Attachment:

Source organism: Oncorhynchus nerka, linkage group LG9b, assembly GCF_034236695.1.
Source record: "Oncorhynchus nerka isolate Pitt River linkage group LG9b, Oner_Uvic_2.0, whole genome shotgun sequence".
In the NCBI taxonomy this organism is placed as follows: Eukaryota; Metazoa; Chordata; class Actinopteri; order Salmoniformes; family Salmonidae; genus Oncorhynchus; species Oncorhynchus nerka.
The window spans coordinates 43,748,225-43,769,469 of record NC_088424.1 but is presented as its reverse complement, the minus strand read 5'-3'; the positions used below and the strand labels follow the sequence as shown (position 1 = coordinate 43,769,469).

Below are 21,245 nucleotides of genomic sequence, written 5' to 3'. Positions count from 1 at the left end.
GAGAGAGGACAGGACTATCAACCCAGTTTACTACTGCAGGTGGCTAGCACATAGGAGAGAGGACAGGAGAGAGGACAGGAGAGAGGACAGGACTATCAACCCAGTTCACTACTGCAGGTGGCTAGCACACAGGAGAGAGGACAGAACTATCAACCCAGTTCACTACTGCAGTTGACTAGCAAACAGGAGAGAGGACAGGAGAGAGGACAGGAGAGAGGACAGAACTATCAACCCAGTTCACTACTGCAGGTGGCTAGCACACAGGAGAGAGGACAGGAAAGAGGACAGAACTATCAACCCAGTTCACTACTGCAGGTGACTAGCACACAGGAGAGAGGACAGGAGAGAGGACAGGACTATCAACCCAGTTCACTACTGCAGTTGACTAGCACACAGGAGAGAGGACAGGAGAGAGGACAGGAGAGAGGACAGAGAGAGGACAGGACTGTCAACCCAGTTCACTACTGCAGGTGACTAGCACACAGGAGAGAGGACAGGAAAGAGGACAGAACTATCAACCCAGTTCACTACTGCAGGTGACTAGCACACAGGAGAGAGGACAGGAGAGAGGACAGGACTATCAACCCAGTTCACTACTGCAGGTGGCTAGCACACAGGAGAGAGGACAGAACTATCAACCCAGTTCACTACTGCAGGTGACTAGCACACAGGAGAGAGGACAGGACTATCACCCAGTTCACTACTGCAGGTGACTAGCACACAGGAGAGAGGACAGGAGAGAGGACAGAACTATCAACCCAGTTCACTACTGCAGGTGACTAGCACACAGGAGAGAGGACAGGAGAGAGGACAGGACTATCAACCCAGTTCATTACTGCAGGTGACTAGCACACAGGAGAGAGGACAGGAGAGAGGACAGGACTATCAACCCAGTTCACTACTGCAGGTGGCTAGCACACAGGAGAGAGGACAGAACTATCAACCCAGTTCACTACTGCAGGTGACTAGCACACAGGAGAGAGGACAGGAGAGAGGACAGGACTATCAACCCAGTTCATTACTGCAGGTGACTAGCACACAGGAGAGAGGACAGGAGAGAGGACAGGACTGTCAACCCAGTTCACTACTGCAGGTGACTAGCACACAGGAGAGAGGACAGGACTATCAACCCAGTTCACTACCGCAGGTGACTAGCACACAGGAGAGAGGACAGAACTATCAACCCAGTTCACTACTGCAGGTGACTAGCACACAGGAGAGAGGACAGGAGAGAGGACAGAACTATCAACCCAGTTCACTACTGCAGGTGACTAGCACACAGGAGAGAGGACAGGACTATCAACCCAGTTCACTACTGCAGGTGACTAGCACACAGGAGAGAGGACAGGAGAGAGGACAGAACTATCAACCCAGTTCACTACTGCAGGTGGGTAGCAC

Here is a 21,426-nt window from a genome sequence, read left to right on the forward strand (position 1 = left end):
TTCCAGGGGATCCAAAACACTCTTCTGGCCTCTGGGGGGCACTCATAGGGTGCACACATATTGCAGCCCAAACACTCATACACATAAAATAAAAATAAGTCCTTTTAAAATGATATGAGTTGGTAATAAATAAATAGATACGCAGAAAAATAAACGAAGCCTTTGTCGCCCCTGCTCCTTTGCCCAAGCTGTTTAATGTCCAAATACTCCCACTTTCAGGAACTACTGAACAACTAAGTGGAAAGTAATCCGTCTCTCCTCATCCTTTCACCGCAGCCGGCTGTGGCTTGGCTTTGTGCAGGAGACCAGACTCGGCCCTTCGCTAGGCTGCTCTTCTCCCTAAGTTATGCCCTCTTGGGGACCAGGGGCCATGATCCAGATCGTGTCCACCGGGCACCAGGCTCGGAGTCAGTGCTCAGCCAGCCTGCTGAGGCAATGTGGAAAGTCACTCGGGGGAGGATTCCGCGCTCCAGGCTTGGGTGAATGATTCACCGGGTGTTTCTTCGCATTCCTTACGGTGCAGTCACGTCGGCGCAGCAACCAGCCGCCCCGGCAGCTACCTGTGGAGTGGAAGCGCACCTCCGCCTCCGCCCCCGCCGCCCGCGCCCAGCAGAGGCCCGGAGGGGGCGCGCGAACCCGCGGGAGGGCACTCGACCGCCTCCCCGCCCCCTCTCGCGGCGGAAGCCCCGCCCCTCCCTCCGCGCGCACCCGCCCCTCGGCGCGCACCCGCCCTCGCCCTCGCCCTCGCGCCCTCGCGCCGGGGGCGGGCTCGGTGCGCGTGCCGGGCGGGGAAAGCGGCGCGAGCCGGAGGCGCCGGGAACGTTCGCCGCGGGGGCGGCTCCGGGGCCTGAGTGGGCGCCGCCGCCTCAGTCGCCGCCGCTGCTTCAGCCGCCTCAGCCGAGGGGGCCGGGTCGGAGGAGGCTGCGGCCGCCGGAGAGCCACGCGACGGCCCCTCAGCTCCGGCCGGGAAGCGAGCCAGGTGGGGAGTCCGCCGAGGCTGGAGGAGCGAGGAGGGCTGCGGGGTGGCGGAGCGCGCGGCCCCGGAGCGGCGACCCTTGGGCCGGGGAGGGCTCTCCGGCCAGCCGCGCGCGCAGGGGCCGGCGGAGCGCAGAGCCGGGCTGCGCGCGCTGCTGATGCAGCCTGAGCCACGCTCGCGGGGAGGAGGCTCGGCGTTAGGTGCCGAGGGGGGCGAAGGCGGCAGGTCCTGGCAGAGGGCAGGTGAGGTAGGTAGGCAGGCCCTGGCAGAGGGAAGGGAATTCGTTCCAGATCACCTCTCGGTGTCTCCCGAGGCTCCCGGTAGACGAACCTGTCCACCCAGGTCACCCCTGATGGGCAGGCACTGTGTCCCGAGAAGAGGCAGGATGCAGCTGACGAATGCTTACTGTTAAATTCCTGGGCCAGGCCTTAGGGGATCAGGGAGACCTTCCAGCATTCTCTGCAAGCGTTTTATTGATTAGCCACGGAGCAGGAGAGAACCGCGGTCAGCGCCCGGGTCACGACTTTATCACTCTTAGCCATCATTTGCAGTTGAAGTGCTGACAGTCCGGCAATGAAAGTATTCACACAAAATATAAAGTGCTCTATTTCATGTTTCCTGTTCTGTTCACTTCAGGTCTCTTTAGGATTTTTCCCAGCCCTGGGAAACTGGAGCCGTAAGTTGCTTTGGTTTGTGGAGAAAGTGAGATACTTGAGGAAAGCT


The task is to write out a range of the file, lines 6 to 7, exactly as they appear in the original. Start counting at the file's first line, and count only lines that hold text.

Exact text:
GAGAGAGGACAGGACTATCAACCCAGTTTACTACTGCAGGTGGCTAGCACATAGGAGAGAGGACAGGAGAGAGGACAGGAGAGAGGACAGGACTATCAACCCAGTTCACTACTGCAGGTGGCTAGCACACAGGAGAGAGGACAGAACTATCAACCCAGTTCACTACTGCAGTTGACTAGCAAACAGGAGAGAGGACAGGAGAGAGGACAGGAGAGAGGACAGAACTATCAACCCAGTTCACTACTGCAGGTGGCTAGCACACAGGAGAGAGGACAGGAAAGAGGACAGAACTATCAACCCAGTTCACTACTGCAGGTGACTAGCACACAGGAGAGAGGACAGGAGAGAGGACAGGACTATCAACCCAGTTCACTACTGCAGTTGACTAGCACACAGGAGAGAGGACAGGAGAGAGGACAGGAGAGAGGACAGAGAGAGGACAGGACTGTCAACCCAGTTCACTACTGCAGGTGACTAGCACACAGGAGAGAGGACAGGAAAGAGGACAGAACTATCAACCCAGTTCACTACTGCAGGTGACTAGCACACAGGAGAGAGGACAGGAGAGAGGACAGGACTATCAACCCAGTTCACTACTGCAGGTGGCTAGCACACAGGAGAGAGGACAGAACTATCAACCCAGTTCACTACTGCAGGTGACTAGCACACAGGAGAGAGGACAGGACTATCACCCAGTTCACTACTGCAGGTGACTAGCACACAGGAGAGAGGACAGGAGAGAGGACAGAACTATCAACCCAGTTCACTACTGCAGGTGACTAGCACACAGGAGAGAGGACAGGAGAGAGGACAGGACTATCAACCCAGTTCATTACTGCAGGTGACTAGCACACAGGAGAGAGGACAGGAGAGAGGACAGGACTATCAACCCAGTTCACTACTGCAGGTGGCTAGCACACAGGAGAGAGGACAGAACTATCAACCCAGTTCACTACTGCAGGTGACTAGCACACAGGAGAGAGGACAGGAGAGAGGACAGGACTATCAACCCAGTTCATTACTGCAGGTGACTAGCACACAGGAGAGAGGACAGGAGAGAGGACAGGACTGTCAACCCAGTTCACTACTGCAGGTGACTAGCACACAGGAGAGAGGACAGGACTATCAACCCAGTTCACTACCGCAGGTGACTAGCACACAGGAGAGAGGACAGAACTATCAACCCAGTTCACTACTGCAGGTGACTAGCACACAGGAGAGAGGACAGGAGAGAGGACAGAACTATCAACCCAGTTCACTACTGCAGGTGACTAGCACACAGGAGAGAGGACAGGACTATCAACCCAGTTCACTACTGCAGGTGACTAGCACACAGGAGAGAGGACAGGAGAGAGGACAGAACTATCAACCCAGTTCACTACTGCAGGTGGGTAGCAC

Here is a 21,426-nt window from a genome sequence, read left to right on the forward strand (position 1 = left end):